Now you know that your reasons are personal, you can start thinking about career break opportunities that match what you really care about, and look at things you really want to do.

If your reasons are more professional

You don't have to abandon your heart's desire if your reasons for taking a career break are more professional than personal. But you do have to weave your passions into the things that you're going to do to get you ahead in your career.

As with the personal reasons, you might find you have more reasons that drive you towards a change - like wanting a promotion or a career change. Or you may find there are more negative reasons - those that are driving you away from your job, like feeling frustrated or bored. Either way, you will need your career break to be the bridge between where you are and where you want to be.

That means looking at the job you want and working out what you need to get there. If it's more management experience, then a volunteer placement on a career break where you have to manage other people will be the perfect stepping stone. If you want to work internationally, then a career break learning new languages can help. Look at job postings to see what skills and experience they're asking for.

Now you know, you can start looking at career breaks which will give you what you need. But remember not to abandon your passions! There's no point going to, say, Africa, when you've always had a burning desire to visit China. And don't work with children if you don't really want to but think it's the only teaching opportunity available - there are plenty of teaching, coaching and training career breaks where you work with adults.

One other word of advice when it comes to taking a career break for professional reasons - the simple fact of taking a career break will help you get a new, better job. We have lost count of the people who have come back and found that employers are impressed with their experience and willing to offer them a promotion - and more money!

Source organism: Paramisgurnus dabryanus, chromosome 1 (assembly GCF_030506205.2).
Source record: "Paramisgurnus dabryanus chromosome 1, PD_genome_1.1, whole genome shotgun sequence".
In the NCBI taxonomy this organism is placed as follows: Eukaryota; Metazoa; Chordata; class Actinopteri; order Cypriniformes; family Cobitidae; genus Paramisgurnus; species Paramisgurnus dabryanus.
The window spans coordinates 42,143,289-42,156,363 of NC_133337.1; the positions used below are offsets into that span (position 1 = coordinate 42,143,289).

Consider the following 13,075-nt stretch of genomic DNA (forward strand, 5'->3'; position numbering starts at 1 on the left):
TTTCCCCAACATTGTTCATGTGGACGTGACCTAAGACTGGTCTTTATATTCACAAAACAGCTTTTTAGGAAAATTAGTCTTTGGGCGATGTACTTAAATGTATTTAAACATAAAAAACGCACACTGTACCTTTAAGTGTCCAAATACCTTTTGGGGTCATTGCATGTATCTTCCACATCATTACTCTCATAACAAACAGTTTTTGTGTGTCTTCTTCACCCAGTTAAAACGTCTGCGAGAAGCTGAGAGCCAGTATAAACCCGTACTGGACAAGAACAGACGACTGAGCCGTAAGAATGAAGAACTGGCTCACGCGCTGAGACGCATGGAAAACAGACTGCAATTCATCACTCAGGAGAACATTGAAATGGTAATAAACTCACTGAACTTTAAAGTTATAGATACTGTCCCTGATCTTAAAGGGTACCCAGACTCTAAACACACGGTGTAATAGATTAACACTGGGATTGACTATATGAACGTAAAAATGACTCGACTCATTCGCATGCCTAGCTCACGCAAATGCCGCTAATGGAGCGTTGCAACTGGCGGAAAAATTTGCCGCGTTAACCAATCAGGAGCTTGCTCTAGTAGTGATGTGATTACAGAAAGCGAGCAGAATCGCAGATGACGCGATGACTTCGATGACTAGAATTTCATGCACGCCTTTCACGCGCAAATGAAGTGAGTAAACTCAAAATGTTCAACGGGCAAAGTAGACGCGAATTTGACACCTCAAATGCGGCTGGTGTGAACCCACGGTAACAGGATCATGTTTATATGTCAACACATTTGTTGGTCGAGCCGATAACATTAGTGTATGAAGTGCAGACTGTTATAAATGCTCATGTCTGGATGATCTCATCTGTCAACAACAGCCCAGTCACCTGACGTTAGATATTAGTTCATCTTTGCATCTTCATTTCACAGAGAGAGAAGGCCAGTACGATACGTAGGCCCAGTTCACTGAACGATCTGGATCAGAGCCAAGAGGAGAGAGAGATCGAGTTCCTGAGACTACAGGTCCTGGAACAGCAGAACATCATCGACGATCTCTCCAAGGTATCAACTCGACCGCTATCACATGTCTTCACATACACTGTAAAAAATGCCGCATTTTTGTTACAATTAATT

If your reasons are equally professional and personal

This actually makes your life a little bit easier! Start by planning your career break according to the guidance for professional reasons, above, then just add in bits for the personal reasons! For example, if your professional reasons mean doing TEFL really fits with your career path, but you have always wanted to learn to surf, an option would be to do a TEFL course, do your teaching stint and earn enough money for surf school! Time and money are your biggest constraints but most career breakers manage to fit in at least one passion or new thing - most do a lot more!

One final task

Fish out that list again - of all your reasons for taking a career break. Is there one that jumps out at you? Is there one that really rings true for you?

For most people, as mentioned above, it's simply the desire to do something different. If that is the case for you, choosing a career break will be pretty easy because it will definitely be different from your day job!

If it's something else, this should be the most important factor when choosing your career break. For example, if it's needing a career change, a career break where you learn a raft of new skills plus have time and space to think about your next move, will be right for you. If you're desperate for a new relationship, any career break where you're going to meet a ton of new people is good - plus learning a new skill will help you feel confident in yourself, particularly if it's a sport.

OK, that's the first step, what's next?

Next is the exciting bit, looking at all the fab career break options available to you and choosing one (or several) that match your reasons for doing it. You can start by looking at all of our career breaks here.

Need more personalised help? Drop us a line - it's free and anonymous.